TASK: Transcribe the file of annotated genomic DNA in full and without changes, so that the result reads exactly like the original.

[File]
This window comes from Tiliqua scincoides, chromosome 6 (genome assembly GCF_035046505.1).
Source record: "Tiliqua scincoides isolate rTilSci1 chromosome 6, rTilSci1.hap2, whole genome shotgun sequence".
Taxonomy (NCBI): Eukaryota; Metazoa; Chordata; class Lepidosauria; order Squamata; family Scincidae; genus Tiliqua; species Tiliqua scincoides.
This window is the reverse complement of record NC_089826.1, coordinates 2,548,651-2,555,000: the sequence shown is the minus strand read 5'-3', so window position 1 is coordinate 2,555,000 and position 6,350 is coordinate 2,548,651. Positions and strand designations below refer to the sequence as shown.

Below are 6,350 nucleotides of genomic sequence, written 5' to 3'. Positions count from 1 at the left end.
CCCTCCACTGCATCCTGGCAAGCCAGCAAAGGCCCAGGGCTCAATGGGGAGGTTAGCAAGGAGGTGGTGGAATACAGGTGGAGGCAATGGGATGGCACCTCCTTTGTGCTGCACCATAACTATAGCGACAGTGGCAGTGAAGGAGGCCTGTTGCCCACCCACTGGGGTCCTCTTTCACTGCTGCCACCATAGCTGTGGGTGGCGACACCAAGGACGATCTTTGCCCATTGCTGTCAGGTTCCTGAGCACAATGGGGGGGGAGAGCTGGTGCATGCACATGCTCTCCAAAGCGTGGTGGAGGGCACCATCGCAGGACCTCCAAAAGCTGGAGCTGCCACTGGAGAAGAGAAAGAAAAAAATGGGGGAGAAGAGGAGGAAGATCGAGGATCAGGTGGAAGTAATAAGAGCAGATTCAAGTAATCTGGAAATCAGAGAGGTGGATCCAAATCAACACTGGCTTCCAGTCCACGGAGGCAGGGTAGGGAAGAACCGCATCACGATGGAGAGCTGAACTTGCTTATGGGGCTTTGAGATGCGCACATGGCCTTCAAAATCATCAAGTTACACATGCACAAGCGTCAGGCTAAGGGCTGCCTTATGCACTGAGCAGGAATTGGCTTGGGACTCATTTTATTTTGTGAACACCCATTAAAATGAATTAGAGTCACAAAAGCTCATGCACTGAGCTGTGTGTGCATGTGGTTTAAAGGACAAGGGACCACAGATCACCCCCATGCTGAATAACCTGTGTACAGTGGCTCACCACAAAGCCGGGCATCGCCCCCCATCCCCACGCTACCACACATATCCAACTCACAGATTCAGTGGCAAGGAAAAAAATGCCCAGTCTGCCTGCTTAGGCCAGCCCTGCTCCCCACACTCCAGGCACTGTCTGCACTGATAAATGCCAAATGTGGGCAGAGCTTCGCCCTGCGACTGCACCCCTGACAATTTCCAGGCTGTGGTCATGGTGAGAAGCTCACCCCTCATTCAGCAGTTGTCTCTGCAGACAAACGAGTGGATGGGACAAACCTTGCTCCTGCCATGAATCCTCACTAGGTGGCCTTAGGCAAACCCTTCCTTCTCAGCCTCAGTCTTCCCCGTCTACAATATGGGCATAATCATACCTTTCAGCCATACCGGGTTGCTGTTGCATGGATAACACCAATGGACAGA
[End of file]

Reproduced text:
This window comes from Tiliqua scincoides, chromosome 6 (genome assembly GCF_035046505.1).
Source record: "Tiliqua scincoides isolate rTilSci1 chromosome 6, rTilSci1.hap2, whole genome shotgun sequence".
Taxonomy (NCBI): Eukaryota; Metazoa; Chordata; class Lepidosauria; order Squamata; family Scincidae; genus Tiliqua; species Tiliqua scincoides.
This window is the reverse complement of record NC_089826.1, coordinates 2,548,651-2,555,000: the sequence shown is the minus strand read 5'-3', so window position 1 is coordinate 2,555,000 and position 6,350 is coordinate 2,548,651. Positions and strand designations below refer to the sequence as shown.

Below are 6,350 nucleotides of genomic sequence, written 5' to 3'. Positions count from 1 at the left end.
CCCTCCACTGCATCCTGGCAAGCCAGCAAAGGCCCAGGGCTCAATGGGGAGGTTAGCAAGGAGGTGGTGGAATACAGGTGGAGGCAATGGGATGGCACCTCCTTTGTGCTGCACCATAACTATAGCGACAGTGGCAGTGAAGGAGGCCTGTTGCCCACCCACTGGGGTCCTCTTTCACTGCTGCCACCATAGCTGTGGGTGGCGACACCAAGGACGATCTTTGCCCATTGCTGTCAGGTTCCTGAGCACAATGGGGGGGGAGAGCTGGTGCATGCACATGCTCTCCAAAGCGTGGTGGAGGGCACCATCGCAGGACCTCCAAAAGCTGGAGCTGCCACTGGAGAAGAGAAAGAAAAAAATGGGGGAGAAGAGGAGGAAGATCGAGGATCAGGTGGAAGTAATAAGAGCAGATTCAAGTAATCTGGAAATCAGAGAGGTGGATCCAAATCAACACTGGCTTCCAGTCCACGGAGGCAGGGTAGGGAAGAACCGCATCACGATGGAGAGCTGAACTTGCTTATGGGGCTTTGAGATGCGCACATGGCCTTCAAAATCATCAAGTTACACATGCACAAGCGTCAGGCTAAGGGCTGCCTTATGCACTGAGCAGGAATTGGCTTGGGACTCATTTTATTTTGTGAACACCCATTAAAATGAATTAGAGTCACAAAAGCTCATGCACTGAGCTGTGTGTGCATGTGGTTTAAAGGACAAGGGACCACAGATCACCCCCATGCTGAATAACCTGTGTACAGTGGCTCACCACAAAGCCGGGCATCGCCCCCCATCCCCACGCTACCACACATATCCAACTCACAGATTCAGTGGCAAGGAAAAAAATGCCCAGTCTGCCTGCTTAGGCCAGCCCTGCTCCCCACACTCCAGGCACTGTCTGCACTGATAAATGCCAAATGTGGGCAGAGCTTCGCCCTGCGACTGCACCCCTGACAATTTCCAGGCTGTGGTCATGGTGAGAAGCTCACCCCTCATTCAGCAGTTGTCTCTGCAGACAAACGAGTGGATGGGACAAACCTTGCTCCTGCCATGAATCCTCACTAGGTGGCCTTAGGCAAACCCTTCCTTCTCAGCCTCAGTCTTCCCCGTCTACAATATGGGCATAATCATACCTTTCAGCCATACCGGGTTGCTGTTGCATGGATAACACCAATGGACAGA